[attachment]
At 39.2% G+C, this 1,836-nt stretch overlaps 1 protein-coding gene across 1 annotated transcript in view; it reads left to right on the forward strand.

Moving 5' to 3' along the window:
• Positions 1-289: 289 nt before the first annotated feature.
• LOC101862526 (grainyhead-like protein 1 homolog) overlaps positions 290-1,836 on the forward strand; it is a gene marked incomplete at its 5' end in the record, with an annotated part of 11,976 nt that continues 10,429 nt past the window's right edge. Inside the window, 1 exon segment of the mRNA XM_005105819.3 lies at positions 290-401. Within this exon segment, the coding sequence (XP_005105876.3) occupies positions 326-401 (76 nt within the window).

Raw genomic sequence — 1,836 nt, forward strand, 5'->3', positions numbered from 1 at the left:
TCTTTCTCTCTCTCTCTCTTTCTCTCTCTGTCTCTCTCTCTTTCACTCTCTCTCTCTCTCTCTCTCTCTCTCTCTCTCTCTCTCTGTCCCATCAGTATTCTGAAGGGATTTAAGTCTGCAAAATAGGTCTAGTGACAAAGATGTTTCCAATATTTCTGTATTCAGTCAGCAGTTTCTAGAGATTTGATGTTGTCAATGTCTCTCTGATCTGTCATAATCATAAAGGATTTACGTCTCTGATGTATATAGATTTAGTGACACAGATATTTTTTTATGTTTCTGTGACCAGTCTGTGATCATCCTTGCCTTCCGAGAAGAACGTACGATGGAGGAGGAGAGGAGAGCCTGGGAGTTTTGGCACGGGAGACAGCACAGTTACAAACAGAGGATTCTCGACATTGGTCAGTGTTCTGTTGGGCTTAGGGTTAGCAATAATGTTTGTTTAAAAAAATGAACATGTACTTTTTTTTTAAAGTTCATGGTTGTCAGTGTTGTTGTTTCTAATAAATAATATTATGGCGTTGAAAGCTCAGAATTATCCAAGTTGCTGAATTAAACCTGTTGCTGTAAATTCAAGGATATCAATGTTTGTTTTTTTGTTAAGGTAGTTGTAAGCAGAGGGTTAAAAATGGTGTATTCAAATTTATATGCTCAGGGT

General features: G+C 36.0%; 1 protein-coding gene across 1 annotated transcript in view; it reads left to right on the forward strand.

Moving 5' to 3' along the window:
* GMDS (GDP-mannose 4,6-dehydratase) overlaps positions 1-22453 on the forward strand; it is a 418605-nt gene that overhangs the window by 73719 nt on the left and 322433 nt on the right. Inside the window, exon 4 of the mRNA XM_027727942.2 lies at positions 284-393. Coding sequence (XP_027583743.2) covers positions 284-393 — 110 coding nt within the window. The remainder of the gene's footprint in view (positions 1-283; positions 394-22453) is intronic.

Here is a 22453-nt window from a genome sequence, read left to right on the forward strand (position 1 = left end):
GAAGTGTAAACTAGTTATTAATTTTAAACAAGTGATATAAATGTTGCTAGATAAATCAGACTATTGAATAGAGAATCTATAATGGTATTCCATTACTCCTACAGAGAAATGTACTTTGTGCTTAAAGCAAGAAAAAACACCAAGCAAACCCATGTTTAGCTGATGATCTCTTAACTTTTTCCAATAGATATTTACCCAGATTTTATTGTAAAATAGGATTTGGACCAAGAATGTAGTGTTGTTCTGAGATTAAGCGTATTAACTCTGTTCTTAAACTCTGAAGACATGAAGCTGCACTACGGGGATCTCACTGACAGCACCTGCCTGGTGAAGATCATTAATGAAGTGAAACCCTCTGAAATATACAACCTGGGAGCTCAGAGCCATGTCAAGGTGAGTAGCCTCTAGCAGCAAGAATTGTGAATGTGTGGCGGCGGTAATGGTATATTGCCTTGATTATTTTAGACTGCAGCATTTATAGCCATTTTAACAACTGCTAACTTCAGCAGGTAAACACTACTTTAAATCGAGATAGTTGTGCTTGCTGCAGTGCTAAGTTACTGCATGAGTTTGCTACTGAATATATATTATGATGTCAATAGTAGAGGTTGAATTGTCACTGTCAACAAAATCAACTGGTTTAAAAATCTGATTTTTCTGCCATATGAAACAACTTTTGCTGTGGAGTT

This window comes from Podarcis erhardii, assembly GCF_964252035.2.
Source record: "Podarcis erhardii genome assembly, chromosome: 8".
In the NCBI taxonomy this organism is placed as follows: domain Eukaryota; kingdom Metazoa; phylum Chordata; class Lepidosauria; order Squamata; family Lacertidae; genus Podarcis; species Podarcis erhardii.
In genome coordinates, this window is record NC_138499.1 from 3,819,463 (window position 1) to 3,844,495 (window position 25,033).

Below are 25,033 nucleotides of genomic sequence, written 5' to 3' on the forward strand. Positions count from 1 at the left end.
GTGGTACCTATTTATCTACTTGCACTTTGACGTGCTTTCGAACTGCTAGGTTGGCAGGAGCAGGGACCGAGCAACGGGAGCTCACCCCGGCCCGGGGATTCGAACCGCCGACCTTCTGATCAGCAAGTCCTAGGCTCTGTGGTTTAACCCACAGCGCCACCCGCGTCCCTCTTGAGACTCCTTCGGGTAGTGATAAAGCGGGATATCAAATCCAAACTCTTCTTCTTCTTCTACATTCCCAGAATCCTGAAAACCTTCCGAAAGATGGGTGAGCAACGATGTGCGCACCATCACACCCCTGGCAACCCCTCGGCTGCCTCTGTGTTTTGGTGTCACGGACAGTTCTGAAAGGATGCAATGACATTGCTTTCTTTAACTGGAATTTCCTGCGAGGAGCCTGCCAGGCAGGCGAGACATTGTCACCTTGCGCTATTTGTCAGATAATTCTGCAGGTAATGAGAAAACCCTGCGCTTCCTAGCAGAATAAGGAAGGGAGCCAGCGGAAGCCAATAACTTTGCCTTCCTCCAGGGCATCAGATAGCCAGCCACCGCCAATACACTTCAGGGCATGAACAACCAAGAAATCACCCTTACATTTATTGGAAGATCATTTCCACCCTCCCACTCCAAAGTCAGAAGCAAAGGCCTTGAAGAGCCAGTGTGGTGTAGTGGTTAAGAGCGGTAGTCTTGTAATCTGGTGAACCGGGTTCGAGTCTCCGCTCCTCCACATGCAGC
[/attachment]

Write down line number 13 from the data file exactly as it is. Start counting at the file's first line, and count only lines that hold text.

Source record: "Podarcis erhardii genome assembly, chromosome: 8".